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A stan dialect for generating RSS feeds. - David Reid [entries|archive|friends|userinfo]
David Reid

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A stan dialect for generating RSS feeds. [May. 28th, 2004|01:35 am]
David Reid
[Current Mood |geekygeeky]

Today I was in the shower, and it occured to me how EASY it’d be to implement something I’d been thinking about for a while. A stan dialect for generating RSS feeds. If nothing else, it saves on typing. :)

For those of you not “in-the-know” stan is a pure python syntax for generating xml typically used for html by nevow. stan is part of nevow and a typical stan expression looks something like this.

html[
	head[
		title[“Foo”],
	],
	body[
		h1(align=“center”)[“Bar”]
	]
]


But like I said, stan is great for generating ANY XML. So i looked up the RSS 2.0 spec and got to hacking. With web applications these days particularly blogs and the like, the system is useless unless you generate RSS feeds. So I wrote a stan dialect. The source is available temporarily here. Here’s an example of the RSS stan dialect.

rss(version=“2.0”)[
	channel[
		title[“My Stan Generated RSS Feed”],
		link[“http://dreid.org/rss.py”],
		description[“An example RSS feed generated by a stan rss dialect.”],
		item[
			title[“Woo a title”],
			pubDate[“Fri, 28 May 2004 01:29:00 PST”]
			description[“An example item”]
		]
	]
]


Now that’s all fine and dandy, you can use a very basic nevow.rend.Page to render that as html. Or I hear rumors of lore+stan integration.

I also wrote an RssPage to accompany the stan dialect. It’s very simple ... all keyword args passed to it are assumed to be channel sub-elements (put inside the channel tag).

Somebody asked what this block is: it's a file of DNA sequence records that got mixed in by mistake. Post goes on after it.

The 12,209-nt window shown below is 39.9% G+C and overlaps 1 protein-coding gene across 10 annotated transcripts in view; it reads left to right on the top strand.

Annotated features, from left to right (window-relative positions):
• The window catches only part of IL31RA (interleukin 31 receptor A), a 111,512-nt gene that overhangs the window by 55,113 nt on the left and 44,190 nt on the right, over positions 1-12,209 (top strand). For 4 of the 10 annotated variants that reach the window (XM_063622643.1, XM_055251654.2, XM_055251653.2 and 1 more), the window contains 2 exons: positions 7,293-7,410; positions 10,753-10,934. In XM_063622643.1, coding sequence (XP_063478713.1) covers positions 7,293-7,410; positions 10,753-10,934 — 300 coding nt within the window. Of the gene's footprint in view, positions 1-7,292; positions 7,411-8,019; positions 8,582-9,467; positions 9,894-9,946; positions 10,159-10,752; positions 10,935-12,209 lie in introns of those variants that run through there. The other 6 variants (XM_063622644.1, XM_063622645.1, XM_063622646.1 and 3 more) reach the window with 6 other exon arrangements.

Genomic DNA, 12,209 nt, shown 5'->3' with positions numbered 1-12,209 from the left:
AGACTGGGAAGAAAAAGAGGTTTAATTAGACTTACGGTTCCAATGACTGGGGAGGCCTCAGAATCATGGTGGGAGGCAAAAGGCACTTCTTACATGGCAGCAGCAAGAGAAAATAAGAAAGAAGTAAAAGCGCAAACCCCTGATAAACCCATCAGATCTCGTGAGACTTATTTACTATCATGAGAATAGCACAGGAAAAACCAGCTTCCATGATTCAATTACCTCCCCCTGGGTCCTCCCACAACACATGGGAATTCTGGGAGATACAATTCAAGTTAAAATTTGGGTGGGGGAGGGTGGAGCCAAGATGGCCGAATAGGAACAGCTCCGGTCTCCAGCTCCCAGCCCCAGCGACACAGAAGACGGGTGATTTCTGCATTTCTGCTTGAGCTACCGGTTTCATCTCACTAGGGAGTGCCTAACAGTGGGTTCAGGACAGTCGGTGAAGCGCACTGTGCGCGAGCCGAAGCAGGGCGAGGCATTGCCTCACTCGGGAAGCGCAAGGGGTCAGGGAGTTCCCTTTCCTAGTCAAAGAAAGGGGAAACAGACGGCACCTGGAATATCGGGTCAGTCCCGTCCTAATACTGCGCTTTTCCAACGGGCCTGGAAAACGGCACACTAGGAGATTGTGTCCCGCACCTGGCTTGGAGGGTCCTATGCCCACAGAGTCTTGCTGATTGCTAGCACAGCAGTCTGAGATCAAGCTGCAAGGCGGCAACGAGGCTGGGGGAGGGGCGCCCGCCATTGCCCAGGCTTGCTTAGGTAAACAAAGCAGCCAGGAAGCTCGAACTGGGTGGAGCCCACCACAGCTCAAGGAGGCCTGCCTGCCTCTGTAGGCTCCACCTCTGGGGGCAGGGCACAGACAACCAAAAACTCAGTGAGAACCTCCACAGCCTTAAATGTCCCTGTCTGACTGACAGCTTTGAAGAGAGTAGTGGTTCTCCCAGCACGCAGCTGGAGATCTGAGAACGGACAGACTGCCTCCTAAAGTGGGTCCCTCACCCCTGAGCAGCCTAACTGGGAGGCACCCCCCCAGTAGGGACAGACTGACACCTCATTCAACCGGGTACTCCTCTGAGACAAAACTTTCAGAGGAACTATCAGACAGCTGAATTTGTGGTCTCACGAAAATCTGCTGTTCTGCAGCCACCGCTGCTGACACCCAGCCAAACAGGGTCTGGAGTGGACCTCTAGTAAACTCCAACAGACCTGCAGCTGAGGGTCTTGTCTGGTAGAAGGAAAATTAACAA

There is also a special keyword argument called “items” which is a list of dicts corresponding to item entries. All keys in the items dicts are assumed to be valid item sub-elements and are handled as such. RssPage is kind of hacky at this point ... but it shows the flexibility of using stan to generate the RSS Feeds. Here is a very basic usage example right out of the rss.py.

    items = [
        {‘title’: “Test Item #1”,
         ‘description’: “this is the 1st test item for the stan rss dialect rsspage”, 
         ‘pubDate’: “Sun, 29 Sep 2002 19:59:01 GMT”}, 
        {‘title’: “Test Item #2”,
         ‘description’: “this is the 2nd test item for the stan rss dialect rsspage”, 
         ‘pubDate’: “Sun, 28 Sep 2002 19:59:01 GMT”}, 
    ] 
    page = RssPage(
        title=“Test”, 
        link=“http://test/”, 
        description=“test of the stan rss dialect and RssPage”,
        items=items)


And the output. (Cleaned up to prevent sidescrolling madness)

<rss version=“2.0”>
	<channel>
		<link>http://test/</link>
		<description>test of the stan rss dialect and RssPage</description>
		<title>Test</title>
		<item>
			<description>this is the 1st test item for the stan rss dialect rsspage</description>
			<pubDate>Sun, 29 Sep 2002 19:59:01 GMT</pubDate>
			<title>Test Item #1</title>
		</item>
		<item>
			<description>this is the 2nd test item for the stan rss dialect rsspage</description>
			<pubDate>Sun, 28 Sep 2002 19:59:01 GMT</pubDate>
			<title>Test Item #2</title>
			</item>
	</channel>
</rss>


Woo isn’t that cool?
LinkReply

Comments:
From: puzzlement
2004-05-28 08:49 am (UTC)
Backwards is currently doing something like this (using datetime for dates though and some other changes), in fact I'm rather pleased with its feature set. However, I don't get to run it yet :(
(Reply) (Thread)
From: fzzzy
2004-05-28 03:43 pm (UTC)

Awesome

Man, that is so awesome. Horray!
(Reply) (Thread)
[User Picture]From: anarkystic
2004-05-28 07:45 pm (UTC)
it's a cool idea, but when would you ever be typing out an RSS feed?
(Reply) (Thread)
From: (Anonymous)
2004-05-29 04:23 pm (UTC)
I still don't understand how this presents a clear benefit over htmlfile or xmlfile, which can also generate RSS feeds. :P

mesozoic (http://mesozoic.geecs.org/)
(Reply) (Thread)